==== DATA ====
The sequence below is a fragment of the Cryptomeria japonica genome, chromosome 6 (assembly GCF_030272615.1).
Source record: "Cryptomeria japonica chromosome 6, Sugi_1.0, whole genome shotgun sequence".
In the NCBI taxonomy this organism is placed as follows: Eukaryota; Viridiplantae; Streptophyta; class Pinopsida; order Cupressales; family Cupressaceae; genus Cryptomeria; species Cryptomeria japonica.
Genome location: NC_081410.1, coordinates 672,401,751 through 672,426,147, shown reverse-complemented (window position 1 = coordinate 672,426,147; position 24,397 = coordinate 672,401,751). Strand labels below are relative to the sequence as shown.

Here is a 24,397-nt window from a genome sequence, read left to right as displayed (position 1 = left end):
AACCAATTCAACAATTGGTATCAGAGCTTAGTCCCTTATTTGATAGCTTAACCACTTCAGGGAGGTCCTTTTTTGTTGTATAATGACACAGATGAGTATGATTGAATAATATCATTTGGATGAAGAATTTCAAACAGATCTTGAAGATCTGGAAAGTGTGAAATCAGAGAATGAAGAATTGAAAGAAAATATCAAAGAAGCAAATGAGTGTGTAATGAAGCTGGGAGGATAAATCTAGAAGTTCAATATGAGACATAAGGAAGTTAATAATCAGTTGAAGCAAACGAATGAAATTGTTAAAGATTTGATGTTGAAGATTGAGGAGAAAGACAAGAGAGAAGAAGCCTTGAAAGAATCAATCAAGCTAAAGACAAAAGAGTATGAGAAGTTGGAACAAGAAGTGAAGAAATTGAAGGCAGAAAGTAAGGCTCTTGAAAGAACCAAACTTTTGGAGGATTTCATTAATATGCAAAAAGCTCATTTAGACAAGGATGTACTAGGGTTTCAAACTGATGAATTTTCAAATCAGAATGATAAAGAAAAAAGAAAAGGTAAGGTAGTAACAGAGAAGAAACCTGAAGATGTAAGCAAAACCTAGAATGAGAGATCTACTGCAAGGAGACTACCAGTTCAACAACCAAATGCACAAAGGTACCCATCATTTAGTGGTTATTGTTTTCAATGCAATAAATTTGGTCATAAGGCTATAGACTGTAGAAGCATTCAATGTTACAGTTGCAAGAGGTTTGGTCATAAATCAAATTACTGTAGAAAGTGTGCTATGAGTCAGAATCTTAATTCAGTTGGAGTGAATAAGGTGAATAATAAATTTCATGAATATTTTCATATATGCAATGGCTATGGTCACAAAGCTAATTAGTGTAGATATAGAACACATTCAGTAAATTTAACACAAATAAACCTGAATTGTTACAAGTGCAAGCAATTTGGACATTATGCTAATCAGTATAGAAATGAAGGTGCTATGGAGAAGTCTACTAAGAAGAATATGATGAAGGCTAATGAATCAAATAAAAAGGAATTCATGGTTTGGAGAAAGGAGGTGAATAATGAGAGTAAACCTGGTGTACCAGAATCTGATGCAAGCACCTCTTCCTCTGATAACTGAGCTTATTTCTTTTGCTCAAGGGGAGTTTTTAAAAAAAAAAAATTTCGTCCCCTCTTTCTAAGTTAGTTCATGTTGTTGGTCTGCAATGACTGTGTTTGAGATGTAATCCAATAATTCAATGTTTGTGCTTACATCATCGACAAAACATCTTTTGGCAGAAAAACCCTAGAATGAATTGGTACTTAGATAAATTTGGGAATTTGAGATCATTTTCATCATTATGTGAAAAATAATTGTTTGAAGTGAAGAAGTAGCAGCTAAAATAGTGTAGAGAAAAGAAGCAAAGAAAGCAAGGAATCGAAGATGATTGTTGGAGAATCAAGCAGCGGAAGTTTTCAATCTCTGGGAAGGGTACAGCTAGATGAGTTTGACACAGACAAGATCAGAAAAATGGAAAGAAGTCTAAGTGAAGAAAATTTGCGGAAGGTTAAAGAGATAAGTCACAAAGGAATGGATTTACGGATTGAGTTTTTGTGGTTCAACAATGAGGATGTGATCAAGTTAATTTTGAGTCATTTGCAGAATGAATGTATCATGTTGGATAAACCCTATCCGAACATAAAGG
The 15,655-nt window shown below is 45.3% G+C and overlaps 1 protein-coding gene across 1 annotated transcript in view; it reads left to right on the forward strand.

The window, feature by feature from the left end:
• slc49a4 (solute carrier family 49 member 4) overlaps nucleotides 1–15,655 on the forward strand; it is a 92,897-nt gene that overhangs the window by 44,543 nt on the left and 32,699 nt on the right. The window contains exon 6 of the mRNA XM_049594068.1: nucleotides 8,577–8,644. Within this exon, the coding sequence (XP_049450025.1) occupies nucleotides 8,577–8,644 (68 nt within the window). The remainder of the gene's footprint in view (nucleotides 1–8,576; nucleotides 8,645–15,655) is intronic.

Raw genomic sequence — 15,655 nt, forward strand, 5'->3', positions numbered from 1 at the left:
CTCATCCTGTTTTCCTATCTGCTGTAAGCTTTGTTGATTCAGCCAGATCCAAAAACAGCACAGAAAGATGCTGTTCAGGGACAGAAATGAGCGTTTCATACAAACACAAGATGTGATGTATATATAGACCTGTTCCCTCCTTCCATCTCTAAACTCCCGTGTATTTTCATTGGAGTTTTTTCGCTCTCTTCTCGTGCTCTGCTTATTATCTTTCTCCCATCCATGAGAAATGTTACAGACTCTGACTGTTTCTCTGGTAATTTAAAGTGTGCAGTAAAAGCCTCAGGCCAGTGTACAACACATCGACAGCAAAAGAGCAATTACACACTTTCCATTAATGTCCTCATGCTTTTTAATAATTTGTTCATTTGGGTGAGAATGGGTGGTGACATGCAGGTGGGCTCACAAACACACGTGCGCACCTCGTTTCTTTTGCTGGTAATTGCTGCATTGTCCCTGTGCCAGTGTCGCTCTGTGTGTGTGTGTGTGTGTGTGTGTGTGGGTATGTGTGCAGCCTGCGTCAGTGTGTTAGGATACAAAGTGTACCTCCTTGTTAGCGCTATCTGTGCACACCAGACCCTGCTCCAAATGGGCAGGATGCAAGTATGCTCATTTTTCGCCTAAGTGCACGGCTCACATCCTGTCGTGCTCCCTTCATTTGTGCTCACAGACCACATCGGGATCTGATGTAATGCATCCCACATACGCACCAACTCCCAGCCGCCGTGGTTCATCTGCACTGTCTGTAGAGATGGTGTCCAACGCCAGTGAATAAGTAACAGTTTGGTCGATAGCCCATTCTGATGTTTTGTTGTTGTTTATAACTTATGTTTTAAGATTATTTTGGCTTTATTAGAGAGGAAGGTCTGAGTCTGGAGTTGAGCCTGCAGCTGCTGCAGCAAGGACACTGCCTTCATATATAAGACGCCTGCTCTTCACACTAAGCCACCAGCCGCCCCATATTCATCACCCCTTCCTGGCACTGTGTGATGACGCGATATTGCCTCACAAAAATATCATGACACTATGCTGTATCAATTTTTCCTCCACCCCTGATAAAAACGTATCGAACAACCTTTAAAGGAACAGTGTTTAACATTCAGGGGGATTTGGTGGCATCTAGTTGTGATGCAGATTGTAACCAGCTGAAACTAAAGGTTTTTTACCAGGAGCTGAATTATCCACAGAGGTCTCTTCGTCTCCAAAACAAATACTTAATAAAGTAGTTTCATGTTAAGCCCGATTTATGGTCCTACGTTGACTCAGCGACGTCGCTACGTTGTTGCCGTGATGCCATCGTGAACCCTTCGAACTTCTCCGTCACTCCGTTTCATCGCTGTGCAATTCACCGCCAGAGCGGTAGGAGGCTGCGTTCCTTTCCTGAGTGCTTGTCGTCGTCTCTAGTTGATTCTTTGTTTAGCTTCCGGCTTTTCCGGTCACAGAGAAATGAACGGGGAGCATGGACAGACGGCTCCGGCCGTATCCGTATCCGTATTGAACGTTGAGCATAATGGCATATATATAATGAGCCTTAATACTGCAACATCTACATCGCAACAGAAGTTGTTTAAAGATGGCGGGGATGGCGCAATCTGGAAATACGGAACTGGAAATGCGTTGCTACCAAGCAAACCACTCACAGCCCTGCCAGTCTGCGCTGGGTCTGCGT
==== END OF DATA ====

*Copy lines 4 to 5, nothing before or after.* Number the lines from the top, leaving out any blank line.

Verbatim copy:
Genome location: NC_081410.1, coordinates 672,401,751 through 672,426,147, shown reverse-complemented (window position 1 = coordinate 672,426,147; position 24,397 = coordinate 672,401,751). Strand labels below are relative to the sequence as shown.

Here is a 24,397-nt window from a genome sequence, read left to right as displayed (position 1 = left end):